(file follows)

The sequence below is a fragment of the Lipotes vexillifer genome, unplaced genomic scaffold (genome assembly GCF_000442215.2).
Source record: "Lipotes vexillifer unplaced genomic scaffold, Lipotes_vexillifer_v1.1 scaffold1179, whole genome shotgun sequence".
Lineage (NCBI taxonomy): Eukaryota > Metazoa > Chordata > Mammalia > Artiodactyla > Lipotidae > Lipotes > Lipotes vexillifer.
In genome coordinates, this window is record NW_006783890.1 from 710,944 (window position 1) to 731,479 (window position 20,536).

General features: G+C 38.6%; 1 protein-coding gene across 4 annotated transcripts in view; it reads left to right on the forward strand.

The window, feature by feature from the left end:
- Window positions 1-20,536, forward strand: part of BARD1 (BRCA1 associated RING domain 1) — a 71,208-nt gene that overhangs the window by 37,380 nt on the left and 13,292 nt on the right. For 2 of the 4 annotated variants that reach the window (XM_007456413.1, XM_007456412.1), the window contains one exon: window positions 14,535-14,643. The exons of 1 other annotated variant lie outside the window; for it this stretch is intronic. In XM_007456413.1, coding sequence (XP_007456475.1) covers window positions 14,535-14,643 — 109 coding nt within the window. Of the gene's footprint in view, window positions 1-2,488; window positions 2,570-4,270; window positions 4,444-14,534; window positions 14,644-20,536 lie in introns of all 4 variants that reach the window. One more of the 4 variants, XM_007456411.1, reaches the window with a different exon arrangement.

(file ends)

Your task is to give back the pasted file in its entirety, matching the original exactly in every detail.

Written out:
The sequence below is a fragment of the Lipotes vexillifer genome, unplaced genomic scaffold (genome assembly GCF_000442215.2).
Source record: "Lipotes vexillifer unplaced genomic scaffold, Lipotes_vexillifer_v1.1 scaffold1179, whole genome shotgun sequence".
Lineage (NCBI taxonomy): Eukaryota > Metazoa > Chordata > Mammalia > Artiodactyla > Lipotidae > Lipotes > Lipotes vexillifer.
In genome coordinates, this window is record NW_006783890.1 from 710,944 (window position 1) to 731,479 (window position 20,536).

General features: G+C 38.6%; 1 protein-coding gene across 4 annotated transcripts in view; it reads left to right on the forward strand.

The window, feature by feature from the left end:
- Window positions 1-20,536, forward strand: part of BARD1 (BRCA1 associated RING domain 1) — a 71,208-nt gene that overhangs the window by 37,380 nt on the left and 13,292 nt on the right. For 2 of the 4 annotated variants that reach the window (XM_007456413.1, XM_007456412.1), the window contains one exon: window positions 14,535-14,643. The exons of 1 other annotated variant lie outside the window; for it this stretch is intronic. In XM_007456413.1, coding sequence (XP_007456475.1) covers window positions 14,535-14,643 — 109 coding nt within the window. Of the gene's footprint in view, window positions 1-2,488; window positions 2,570-4,270; window positions 4,444-14,534; window positions 14,644-20,536 lie in introns of all 4 variants that reach the window. One more of the 4 variants, XM_007456411.1, reaches the window with a different exon arrangement.